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I was thinking less than 3m and 15hp, what size were you thinking?
I have no idea - but people get in trouble with that size too - all creating arbitrary limits does is encourage people to buy just under them - which is safer 4 (or even 6) adults on a 4m SR / humber etc with say a 40 HP engine or the same on a 2.7m inflatable with a 15 HP engine that just scrapes under your hypothetical cut off.

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Insurers are posh bookies, and bookies do not gamble. Unless they can be sure that a discount of 20 quid on your policy is going to make them better off they will probably carry on.
Makes sense - so why would an insurer offer a 20 discount? (a) because his risk (averaged across all users in the same 'category' as you) is actually reduced by more than 20 so he makes more profit; (b) because the market/competition forces him to. The market can only do that is someone is prepared to make less money or believes that (a) applies. I'm suggesting (a) does not apply.

My insurer knows my qualifications and experience (they specifically asked) but I doubt it made any difference to my premium. But they must know the statistics for how many of their claims come from which groups. I suspect that as it is relatively easy to gain a PB2/ICC (which is presumably the sort of standard that would be expected) that it actually makes you no (or not significantly) less likely to have a claim. How much of your total policy cost is attributed to the 'avoidable user error' risk? I'd hazard a guess that total loss when not in use (i.e. sinking/breaking free on a mooring or theft on a trailer) is much more of the risk.
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Old 21 December 2009, 13:02   #29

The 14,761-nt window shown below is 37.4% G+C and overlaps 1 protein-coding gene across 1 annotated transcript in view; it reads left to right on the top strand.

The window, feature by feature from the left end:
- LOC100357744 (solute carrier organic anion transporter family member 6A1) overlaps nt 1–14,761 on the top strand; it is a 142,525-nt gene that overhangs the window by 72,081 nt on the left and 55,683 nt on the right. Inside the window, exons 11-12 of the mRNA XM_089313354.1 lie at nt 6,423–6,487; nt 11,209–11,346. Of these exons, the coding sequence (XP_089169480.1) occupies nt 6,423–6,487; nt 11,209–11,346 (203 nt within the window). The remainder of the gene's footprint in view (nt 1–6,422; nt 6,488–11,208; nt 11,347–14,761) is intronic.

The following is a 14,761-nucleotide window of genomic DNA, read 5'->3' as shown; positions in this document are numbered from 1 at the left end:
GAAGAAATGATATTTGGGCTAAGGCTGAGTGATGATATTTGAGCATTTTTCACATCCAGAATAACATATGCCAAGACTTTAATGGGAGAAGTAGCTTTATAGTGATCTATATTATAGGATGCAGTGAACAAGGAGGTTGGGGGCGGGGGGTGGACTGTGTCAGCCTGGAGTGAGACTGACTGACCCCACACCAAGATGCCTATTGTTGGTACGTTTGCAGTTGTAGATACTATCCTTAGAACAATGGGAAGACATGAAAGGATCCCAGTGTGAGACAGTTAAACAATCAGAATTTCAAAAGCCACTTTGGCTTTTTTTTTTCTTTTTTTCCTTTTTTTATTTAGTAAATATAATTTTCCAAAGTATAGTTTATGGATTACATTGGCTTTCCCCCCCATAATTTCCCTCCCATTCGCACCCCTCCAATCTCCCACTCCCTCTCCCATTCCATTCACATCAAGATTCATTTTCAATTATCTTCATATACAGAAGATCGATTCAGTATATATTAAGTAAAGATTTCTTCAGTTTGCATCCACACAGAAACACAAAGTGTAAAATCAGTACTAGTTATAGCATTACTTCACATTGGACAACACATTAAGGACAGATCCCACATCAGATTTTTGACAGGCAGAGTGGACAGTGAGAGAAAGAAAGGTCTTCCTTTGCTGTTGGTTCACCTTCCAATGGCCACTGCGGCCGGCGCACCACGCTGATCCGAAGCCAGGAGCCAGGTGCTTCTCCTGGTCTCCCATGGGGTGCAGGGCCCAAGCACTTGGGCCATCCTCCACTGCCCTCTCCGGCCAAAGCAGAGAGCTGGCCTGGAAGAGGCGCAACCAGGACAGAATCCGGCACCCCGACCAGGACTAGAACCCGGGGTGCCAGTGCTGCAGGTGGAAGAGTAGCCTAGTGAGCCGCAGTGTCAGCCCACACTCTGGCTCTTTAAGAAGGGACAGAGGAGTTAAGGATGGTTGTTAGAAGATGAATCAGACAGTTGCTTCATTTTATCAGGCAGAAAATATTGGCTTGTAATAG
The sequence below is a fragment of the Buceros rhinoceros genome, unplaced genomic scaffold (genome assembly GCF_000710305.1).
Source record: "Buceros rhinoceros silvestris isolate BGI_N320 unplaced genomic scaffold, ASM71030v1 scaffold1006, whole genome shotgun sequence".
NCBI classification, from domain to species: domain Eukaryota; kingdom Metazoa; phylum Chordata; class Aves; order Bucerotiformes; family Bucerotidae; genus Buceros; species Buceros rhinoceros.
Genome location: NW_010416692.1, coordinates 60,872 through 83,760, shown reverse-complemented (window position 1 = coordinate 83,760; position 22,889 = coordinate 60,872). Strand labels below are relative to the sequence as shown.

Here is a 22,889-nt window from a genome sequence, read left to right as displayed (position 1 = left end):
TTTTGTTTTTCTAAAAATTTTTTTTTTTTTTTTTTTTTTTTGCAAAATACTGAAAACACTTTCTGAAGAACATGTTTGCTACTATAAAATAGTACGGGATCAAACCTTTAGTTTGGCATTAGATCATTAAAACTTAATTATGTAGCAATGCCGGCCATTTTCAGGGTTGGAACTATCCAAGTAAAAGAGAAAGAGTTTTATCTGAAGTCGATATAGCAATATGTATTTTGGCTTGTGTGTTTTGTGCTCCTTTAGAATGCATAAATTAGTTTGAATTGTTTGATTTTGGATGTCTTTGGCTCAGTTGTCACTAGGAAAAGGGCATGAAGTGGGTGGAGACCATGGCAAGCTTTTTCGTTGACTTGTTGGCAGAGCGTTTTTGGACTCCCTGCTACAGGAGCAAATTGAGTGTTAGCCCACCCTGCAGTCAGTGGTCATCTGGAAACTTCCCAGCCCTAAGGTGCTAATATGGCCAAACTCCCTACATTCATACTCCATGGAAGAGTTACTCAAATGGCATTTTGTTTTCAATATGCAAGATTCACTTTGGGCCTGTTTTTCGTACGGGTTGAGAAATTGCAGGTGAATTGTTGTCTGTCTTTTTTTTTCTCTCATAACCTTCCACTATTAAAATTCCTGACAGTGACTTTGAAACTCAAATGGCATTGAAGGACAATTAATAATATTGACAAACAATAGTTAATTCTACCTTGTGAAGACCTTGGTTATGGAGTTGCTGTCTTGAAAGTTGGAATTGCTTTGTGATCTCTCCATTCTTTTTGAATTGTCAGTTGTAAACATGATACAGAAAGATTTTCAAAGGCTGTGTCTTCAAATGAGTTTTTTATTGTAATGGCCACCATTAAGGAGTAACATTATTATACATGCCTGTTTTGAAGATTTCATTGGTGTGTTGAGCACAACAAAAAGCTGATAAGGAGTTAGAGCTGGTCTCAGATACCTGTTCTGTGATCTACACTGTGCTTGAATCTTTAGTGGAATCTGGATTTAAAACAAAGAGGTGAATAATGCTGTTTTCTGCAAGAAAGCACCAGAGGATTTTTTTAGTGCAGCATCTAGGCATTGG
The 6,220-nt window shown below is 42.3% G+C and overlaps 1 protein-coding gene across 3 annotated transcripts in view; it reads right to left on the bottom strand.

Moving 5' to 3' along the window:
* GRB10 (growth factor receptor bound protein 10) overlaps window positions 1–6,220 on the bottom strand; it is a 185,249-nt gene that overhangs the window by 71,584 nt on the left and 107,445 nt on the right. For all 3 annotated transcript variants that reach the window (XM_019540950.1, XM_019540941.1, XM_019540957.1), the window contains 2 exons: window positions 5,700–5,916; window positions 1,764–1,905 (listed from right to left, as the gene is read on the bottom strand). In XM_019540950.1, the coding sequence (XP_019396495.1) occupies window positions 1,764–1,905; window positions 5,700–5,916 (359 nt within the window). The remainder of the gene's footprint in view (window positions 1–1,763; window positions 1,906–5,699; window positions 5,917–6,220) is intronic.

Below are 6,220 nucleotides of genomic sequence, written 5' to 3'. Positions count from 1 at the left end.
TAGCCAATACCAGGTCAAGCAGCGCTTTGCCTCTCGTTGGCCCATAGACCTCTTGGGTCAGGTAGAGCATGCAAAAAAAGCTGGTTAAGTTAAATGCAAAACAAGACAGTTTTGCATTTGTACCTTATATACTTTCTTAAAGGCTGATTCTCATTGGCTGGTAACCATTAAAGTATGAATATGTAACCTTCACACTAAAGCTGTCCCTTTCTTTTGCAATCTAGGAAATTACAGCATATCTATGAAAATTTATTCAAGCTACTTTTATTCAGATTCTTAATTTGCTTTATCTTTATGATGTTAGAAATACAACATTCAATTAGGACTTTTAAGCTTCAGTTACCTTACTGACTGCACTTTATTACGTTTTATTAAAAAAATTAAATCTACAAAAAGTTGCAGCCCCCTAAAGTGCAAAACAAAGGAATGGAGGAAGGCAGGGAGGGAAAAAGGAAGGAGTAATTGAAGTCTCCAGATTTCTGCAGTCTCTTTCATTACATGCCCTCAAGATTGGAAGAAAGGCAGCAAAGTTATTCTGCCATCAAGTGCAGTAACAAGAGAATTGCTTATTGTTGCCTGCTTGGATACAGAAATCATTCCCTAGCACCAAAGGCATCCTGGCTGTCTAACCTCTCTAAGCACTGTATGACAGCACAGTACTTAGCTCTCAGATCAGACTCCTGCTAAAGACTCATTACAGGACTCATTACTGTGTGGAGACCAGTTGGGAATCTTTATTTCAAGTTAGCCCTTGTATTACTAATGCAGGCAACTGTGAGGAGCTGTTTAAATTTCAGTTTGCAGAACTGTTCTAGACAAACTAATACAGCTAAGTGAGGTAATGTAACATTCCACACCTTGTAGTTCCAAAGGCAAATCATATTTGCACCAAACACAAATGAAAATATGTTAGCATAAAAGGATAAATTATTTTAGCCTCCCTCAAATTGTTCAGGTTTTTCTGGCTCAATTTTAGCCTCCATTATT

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OK here goes ............

I am not an Insurer , but it my line of work ....

Most of your policy is made up of the risk of you injuring someone , or damaging something else , a big chunk is then your kit being stolen , and a little bit in case you sink !

If you die mid chanel your insurers will have to pay for the cost of your boat - overall not much. If you cut up Bill Gates with your prop they will have to pay up to ( depending on your policy) 3 or 5 million .

You can buy forms of rescue insurance - but its very expensive. Imagine the cost of just running the 'local' SAR chopper for an hour or so - its thousands ! Add in a few police , etc and you will soon reach tens of thousands.

In its simplest from around here its Sea Start.

I cant agree more that people act recklessly and endanger themselves & other all the time - but I cant seeits down to insurers to stop them .

Just the way of the world - look at flying - hugely regulated & yet someone like Colin Mcrae - still flew with no valid licence - hence insurance and killed people doing it - and he was not short of the money to pay for right licence etc .

Human nature.............?
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Old 21 December 2009, 15:29   #30
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I think we're all coming to more or less the same conclusion. Regulation will never stop all of the accidents. We've all taken a chance at some point and done something we shouldn't have, whether it be driving home from the pub after a couple of jars, or pulling up on a double yellow - clearly one being far more risky and dangerous than the other. There is no simple solution. However, I do believe making training and experience more accessible will help. There are too many people that treat boats like cars, they don't maintain them or care for them until they break down, and always assume there'll be someone out there to save them when in trouble. Marina berths and turn key packages make it just a little bit too easy to go out into the open sea. More publicity of the incidents and an incentive to learn and train will help, but is not the panacea.